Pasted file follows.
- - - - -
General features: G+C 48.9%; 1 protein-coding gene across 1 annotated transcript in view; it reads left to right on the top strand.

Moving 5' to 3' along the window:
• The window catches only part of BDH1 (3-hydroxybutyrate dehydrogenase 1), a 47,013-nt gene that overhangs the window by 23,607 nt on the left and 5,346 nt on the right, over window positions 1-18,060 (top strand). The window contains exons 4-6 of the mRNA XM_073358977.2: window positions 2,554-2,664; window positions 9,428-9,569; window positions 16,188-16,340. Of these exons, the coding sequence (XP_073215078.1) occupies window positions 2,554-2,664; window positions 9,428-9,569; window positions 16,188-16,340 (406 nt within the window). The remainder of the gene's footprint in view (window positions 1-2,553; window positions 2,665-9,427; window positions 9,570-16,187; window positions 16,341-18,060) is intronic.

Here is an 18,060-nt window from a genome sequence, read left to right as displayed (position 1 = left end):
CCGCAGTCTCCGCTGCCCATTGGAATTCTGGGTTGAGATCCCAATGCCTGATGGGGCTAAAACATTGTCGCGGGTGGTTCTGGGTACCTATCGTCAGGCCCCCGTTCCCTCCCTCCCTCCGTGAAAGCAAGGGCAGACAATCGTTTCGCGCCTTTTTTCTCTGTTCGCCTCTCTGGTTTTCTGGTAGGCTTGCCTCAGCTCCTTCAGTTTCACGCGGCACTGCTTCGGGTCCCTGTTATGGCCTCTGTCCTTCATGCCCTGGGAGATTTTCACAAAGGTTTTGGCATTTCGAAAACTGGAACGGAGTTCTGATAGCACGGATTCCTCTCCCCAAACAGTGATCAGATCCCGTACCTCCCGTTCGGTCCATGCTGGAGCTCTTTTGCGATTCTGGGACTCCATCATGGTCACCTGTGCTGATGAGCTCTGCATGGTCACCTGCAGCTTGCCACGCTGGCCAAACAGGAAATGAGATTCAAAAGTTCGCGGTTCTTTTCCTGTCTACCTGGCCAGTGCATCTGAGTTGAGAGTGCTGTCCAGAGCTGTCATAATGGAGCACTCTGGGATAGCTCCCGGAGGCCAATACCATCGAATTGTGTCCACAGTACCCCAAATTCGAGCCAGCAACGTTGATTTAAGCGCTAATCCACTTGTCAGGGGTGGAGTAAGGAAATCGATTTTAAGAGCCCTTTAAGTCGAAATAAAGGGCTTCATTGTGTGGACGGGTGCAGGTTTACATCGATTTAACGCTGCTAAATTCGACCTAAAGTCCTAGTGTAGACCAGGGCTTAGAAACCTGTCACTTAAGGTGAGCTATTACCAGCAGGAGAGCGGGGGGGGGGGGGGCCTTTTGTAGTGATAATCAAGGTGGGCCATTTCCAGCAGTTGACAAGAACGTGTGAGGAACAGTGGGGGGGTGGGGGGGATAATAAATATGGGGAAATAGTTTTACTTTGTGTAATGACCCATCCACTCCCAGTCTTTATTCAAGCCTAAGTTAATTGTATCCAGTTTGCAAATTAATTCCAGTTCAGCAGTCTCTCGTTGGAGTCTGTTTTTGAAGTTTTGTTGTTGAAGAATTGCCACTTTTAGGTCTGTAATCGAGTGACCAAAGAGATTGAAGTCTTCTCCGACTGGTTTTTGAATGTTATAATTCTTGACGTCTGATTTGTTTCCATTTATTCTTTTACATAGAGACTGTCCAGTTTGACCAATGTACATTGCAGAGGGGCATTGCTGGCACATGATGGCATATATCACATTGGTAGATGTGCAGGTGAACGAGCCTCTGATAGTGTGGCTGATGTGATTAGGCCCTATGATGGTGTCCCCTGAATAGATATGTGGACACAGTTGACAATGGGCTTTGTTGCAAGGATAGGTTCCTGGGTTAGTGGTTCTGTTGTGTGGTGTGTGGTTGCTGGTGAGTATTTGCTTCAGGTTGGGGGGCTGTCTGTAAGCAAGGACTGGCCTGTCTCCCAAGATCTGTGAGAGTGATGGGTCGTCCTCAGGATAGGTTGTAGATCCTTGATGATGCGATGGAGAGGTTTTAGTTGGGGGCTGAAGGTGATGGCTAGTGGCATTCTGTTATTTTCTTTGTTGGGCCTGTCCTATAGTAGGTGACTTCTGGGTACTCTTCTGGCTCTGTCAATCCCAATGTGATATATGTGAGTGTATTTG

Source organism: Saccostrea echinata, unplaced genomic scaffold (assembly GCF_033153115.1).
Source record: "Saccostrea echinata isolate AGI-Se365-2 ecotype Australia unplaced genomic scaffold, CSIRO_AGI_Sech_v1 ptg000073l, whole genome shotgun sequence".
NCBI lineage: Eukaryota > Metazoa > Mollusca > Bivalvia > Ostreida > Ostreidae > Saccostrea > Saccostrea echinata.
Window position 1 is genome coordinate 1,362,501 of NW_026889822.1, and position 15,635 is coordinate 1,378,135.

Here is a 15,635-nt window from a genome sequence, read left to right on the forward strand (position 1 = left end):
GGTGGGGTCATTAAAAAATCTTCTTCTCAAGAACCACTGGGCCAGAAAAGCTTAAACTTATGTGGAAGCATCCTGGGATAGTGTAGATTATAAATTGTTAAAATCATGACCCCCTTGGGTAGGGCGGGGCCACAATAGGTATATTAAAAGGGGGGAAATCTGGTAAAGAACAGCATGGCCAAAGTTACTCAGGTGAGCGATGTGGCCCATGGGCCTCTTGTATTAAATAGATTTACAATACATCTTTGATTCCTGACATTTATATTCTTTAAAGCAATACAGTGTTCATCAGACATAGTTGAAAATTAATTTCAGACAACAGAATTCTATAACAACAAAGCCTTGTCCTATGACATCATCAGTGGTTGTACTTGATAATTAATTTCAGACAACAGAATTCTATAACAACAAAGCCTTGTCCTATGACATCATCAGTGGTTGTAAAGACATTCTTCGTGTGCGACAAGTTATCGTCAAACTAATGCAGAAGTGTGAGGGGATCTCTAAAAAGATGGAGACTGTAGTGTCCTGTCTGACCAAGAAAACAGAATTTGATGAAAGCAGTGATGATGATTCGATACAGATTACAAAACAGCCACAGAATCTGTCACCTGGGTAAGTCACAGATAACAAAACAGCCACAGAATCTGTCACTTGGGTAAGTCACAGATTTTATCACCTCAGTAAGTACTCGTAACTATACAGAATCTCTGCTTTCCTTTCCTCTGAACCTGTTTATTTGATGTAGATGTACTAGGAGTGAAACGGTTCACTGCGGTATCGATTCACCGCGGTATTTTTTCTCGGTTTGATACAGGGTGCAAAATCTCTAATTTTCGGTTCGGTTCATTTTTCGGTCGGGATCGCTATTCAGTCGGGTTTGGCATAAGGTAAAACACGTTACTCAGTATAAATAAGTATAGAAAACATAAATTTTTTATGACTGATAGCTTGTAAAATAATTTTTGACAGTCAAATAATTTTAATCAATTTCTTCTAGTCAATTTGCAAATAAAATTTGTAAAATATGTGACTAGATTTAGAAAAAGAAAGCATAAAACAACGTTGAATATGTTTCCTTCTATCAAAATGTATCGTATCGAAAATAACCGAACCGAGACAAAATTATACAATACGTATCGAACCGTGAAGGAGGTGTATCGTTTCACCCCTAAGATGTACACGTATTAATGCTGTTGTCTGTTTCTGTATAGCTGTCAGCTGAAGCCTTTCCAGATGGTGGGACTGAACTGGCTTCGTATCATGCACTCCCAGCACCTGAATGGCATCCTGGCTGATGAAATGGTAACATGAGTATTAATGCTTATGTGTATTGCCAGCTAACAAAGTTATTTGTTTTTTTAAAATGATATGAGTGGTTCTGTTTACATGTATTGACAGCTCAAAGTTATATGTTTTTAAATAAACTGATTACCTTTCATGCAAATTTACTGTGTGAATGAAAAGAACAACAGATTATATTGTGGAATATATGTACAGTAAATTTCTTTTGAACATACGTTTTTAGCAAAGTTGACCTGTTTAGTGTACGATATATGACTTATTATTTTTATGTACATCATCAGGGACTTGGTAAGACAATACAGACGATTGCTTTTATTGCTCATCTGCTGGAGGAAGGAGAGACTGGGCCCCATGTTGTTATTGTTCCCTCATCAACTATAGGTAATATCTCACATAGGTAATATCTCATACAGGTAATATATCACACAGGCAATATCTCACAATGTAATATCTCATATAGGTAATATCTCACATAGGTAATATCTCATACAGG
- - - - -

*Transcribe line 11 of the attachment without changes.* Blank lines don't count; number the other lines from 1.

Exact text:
GGTGGGGTCATTAAAAAATCTTCTTCTCAAGAACCACTGGGCCAGAAAAGCTTAAACTTATGTGGAAGCATCCTGGGATAGTGTAGATTATAAATTGTTAAAATCATGACCCCCTTGGGTAGGGCGGGGCCACAATAGGTATATTAAAAGGGGGGAAATCTGGTAAAGAACAGCATGGCCAAAGTTACTCAGGTGAGCGATGTGGCCCATGGGCCTCTTGTATTAAATAGATTTACAATACATCTTTGATTCCTGACATTTATATTCTTTAAAGCAATACAGTGTTCATCAGACATAGTTGAAAATTAATTTCAGACAACAGAATTCTATAACAACAAAGCCTTGTCCTATGACATCATCAGTGGTTGTACTTGATAATTAATTTCAGACAACAGAATTCTATAACAACAAAGCCTTGTCCTATGACATCATCAGTGGTTGTAAAGACATTCTTCGTGTGCGACAAGTTATCGTCAAACTAATGCAGAAGTGTGAGGGGATCTCTAAAAAGATGGAGACTGTAGTGTCCTGTCTGACCAAGAAAACAGAATTTGATGAAAGCAGTGATGATGATTCGATACAGATTACAAAACAGCCACAGAATCTGTCACCTGGGTAAGTCACAGATAACAAAACAGCCACAGAATCTGTCACTTGGGTAAGTCACAGATTTTATCACCTCAGTAAGTACTCGTAACTATACAGAATCTCTGCTTTCCTTTCCTCTGAACCTGTTTATTTGATGTAGATGTACTAGGAGTGAAACGGTTCACTGCGGTATCGATTCACCGCGGTATTTTTTCTCGGTTTGATACAGGGTGCAAAATCTCTAATTTTCGGTTCGGTTCATTTTTCGGTCGGGATCGCTATTCAGTCGGGTTTGGCATAAGGTAAAACACGTTACTCAGTATAAATAAGTATAGAAAACATAAATTTTTTATGACTGATAGCTTGTAAAATAATTTTTGACAGTCAAATAATTTTAATCAATTTCTTCTAGTCAATTTGCAAATAAAATTTGTAAAATATGTGACTAGATTTAGAAAAAGAAAGCATAAAACAACGTTGAATATGTTTCCTTCTATCAAAATGTATCGTATCGAAAATAACCGAACCGAGACAAAATTATACAATACGTATCGAACCGTGAAGGAGGTGTATCGTTTCACCCCTAAGATGTACACGTATTAATGCTGTTGTCTGTTTCTGTATAGCTGTCAGCTGAAGCCTTTCCAGATGGTGGGACTGAACTGGCTTCGTATCATGCACTCCCAGCACCTGAATGGCATCCTGGCTGATGAAATGGTAACATGAGTATTAATGCTTATGTGTATTGCCAGCTAACAAAGTTATTTGTTTTTTTAAAATGATATGAGTGGTTCTGTTTACATGTATTGACAGCTCAAAGTTATATGTTTTTAAATAAACTGATTACCTTTCATGCAAATTTACTGTGTGAATGAAAAGAACAACAGATTATATTGTGGAATATATGTACAGTAAATTTCTTTTGAACATACGTTTTTAGCAAAGTTGACCTGTTTAGTGTACGATATATGACTTATTATTTTTATGTACATCATCAGGGACTTGGTAAGACAATACAGACGATTGCTTTTATTGCTCATCTGCTGGAGGAAGGAGAGACTGGGCCCCATGTTGTTATTGTTCCCTCATCAACTATAGGTAATATCTCACATAGGTAATATCTCATACAGGTAATATATCACACAGGCAATATCTCACAATGTAATATCTCATATAGGTAATATCTCACATAGGTAATATCTCATACAGG